O'Donnell: Sox-Cubs finale in Texas would be 'Snubway Series'
PRESUMPTIVENESS IN 2020 would simply seem to be part of The Expanding American Charade.
But, with both the White Sox and Cubs knockin' on heaven's door, thoughts of an all-Chicago World Series in Arlington, Texas, are about as magical as yet another update on the state of the budding romance between Katie Holmes and Emilio Vitolo Jr.
In other words, it wouldn't be a "Subway Series."
It would be a "Snubway Series."
And the center snubbed would clearly be the much trod-upon fans of Chicago baseball.
A remote World Series appearance deep in the heart of Texas by either team would be hollow victory enough.
But to deny a battered city the chance to host a once-in-a-century diamond extravaganza would appear to be craftwork that only a Lindsey Graham type or Dr. Evil himself could concoct.
So, let's speculate:
Imagine a tasked conference call involving Jerry Reinsdorf, Tom Ricketts, Dick Durbin, Tammy Duckworth, J.B. Pritzker and Lori Lightfoot.
Maybe not a sextet you'd want to have on ice in the Stanley Cup Finals, but one deeply versed in both plotting big things and influencing high corridors of power.
Their charge: Convince commissioner Rob Manfred and all other MLB owners that a 2020 World Series involving teams that have home ballparks within 50 miles of each other should be played in those home ballparks.
Players get to sleep in their own beds. Cardboard cutouts wouldn't have to be shipped to the DFW metroplex. A timid autumn in COVID-19 Chicago gets four to seven windows of uber-energized respite.
Think Joe Buck and Fox Sports could care less?
As for Manfred and Co., what's another ad-libbed asterisk when you've already generated enough to sparkle up every kindergarten wall in the land?
Anthony Rizzo and Yu Darvish would undoubtedly concur.
Jose Abreu would probably say, "If it can't be Havana or Cienfuegos, why not Chicago?"
So a Cubs-Sox World Series in Chicago -- what a novel idea.
And please, commissioner, no chicken-fried "Snubway Series."
WITH THE KNOWLEDGEABLE Tom McCauley resigned and departed, a profoundly diminished Illinois Racing Board awarded Arlington Park 68 dates to race next year.
Churchill Downs Inc. boss "Bunker Bill" Carstanjen had already made it clear the track will operate in 2021 if CDI "elects to do so."
CDI will continue to signal every "intention" of electing to do so for the time being for three primary reasons:
• Dick Duchossois will celebrate his 99th birthday Oct. 7 and hopefully will be positioned to participate in the presentation of the Million trophy next August;
• The corporation has seen its chances of landing the Waukegan casino license increase with the downfall of scandal-laced former state Sen. Terry Link; and,
• Carstanjen and crew are not yet prepared to announce the sale of Arlington and their possible future involvement in live horse racing in Illinois.
So, once again, the precision driven at CDI will do what they want when they want.
What a surprise.
STREET-BEATIN': Sharply intriguing number with the Bears holding at minus-5½ over the visiting Giants Sunday (CBS, noon). New York ran oddball three tight end sets vs. Pittsburgh Monday night that helped bottle up Saquon Barkley; if Khalil Mack and the defense de-ice for 60 minutes and the offense doesn't implode, it should be nothing but Bear shakalaka. ...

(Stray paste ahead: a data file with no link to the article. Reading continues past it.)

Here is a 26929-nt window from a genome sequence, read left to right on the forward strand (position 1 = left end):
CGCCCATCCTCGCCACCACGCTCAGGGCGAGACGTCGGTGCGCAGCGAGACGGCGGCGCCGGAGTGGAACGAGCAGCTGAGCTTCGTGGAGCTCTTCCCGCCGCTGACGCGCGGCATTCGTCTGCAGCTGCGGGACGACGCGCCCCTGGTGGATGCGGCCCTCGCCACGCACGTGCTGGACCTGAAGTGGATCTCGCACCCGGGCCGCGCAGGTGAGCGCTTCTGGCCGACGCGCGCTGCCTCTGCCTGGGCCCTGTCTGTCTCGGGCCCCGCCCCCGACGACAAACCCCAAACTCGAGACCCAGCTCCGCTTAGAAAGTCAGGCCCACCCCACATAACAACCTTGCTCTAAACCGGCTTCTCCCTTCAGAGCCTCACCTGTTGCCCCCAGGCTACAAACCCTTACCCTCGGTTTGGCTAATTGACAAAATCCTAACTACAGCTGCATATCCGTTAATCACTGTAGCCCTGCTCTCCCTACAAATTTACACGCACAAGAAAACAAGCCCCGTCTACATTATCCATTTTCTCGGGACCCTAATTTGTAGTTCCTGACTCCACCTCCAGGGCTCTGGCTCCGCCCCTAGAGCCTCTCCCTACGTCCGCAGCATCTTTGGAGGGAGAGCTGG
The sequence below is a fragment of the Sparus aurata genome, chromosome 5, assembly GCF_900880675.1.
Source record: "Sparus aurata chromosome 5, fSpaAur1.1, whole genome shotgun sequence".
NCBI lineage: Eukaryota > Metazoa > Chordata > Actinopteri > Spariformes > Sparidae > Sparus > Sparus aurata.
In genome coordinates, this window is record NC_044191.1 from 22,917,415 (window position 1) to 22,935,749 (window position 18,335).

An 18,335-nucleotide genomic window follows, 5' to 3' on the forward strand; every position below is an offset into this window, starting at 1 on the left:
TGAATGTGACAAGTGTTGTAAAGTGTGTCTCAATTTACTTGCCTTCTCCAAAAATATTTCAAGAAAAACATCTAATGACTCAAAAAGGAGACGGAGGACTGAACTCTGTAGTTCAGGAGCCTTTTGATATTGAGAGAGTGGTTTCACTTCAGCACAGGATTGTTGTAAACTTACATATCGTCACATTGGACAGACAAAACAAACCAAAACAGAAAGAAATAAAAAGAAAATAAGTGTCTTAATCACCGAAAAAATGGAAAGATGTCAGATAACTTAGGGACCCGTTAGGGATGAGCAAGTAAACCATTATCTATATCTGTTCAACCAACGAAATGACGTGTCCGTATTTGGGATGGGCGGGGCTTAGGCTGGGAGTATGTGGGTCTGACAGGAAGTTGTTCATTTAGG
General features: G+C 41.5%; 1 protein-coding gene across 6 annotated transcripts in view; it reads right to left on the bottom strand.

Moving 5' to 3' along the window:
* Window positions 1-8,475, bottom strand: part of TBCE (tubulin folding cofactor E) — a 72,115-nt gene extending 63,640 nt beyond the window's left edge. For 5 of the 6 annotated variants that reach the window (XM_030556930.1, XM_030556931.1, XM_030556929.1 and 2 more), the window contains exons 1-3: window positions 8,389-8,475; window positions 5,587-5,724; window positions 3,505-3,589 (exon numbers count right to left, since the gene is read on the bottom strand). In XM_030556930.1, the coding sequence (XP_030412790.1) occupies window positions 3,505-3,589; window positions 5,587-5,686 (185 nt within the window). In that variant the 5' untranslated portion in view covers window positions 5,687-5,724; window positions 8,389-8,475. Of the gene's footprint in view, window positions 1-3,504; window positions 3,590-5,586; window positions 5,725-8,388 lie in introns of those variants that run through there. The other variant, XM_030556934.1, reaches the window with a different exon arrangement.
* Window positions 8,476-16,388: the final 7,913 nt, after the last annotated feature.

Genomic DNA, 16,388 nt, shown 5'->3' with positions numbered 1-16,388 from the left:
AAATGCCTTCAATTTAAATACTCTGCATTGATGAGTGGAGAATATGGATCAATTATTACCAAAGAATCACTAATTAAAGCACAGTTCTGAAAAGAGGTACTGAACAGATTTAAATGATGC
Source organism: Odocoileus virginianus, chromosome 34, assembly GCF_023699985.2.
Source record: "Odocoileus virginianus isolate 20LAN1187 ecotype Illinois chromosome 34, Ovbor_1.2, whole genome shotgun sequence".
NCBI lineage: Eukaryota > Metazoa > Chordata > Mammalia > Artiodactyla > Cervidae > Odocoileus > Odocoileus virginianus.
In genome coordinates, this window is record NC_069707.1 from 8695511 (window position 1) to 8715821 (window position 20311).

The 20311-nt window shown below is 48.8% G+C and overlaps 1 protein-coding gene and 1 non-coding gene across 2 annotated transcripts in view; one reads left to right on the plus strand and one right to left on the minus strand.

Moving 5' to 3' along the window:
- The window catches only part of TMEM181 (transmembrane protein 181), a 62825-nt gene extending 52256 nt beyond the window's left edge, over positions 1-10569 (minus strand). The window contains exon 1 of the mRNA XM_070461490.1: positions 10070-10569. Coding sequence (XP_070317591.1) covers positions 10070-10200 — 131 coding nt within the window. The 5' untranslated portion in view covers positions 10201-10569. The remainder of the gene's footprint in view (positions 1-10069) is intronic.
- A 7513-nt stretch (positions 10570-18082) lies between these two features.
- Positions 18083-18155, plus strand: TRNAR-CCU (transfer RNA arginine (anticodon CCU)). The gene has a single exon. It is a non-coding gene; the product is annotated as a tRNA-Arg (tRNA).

With Ian Eagle and Charles Davis on the call, the Bears-NYG will play to a surprising 45 percent of the Fisheye's nation. That makes it the No. 1 game of CBS's early bank, to be followed by the varsity Chiefs-Chargers (Jim Nantz and Tony Romo, 3:25 p.m.) ...
Fabulous observation by Troy Aikman during the NFL Network's presentation of Cleveland over Joe Burrow and the cashing Bengals Thursday night. Aikman noted that Otto Graham should be in any conversation about the greatest QB of all time. (Ten seasons, 10 championship games and Graham's mother was Tim Weigel's first piano teacher up in North suburban Gages Lake.) ...
Switching levers, impossible not to lob a bob on Jamal Murray and the Nuggets at 5-1 to upset the Lakers in the WC Finals (Game 2, Sunday, TNT, 6:30 p.m.). That's an organic overlay of 400 percent; Denver may be the most artistically fluid NBA ensemble since Bill Walton choreographed some unknowns like Bob Gross and Dave Twardzik to a Portland title back in 1977. ...
Lord Stanley probably never envisioned an all American Confederacy battle for his Cup, but that's what's happening with Dallas-Tampa Bay (-180). (G2, Monday, NBCSN, 7 p.m.). "South" in Canada normally ends with Joel Quenneville's old Windsor Spitfires ...
Veteran college basketball referee George Demos had a front-row seat when that private airplane made an emergency landing near the corner of Quentin and Colfax in Palatine. (Demos was prominent on the also-eligible list for "The Last Dance"; Jerry Krause frequently used him to officiate intense backstage Bulls scrimmages in Deerfield.) ...
And the great Taylor Bell -- expressing abject disgust at knock-kneed Big Ten leadership -- deadpanned, "Why don't they just move the conference headquarters to Ohio State?"
• Jim O'Donnell's Sports & Media column appears Thursday and Sunday. Reach him at email@example.com.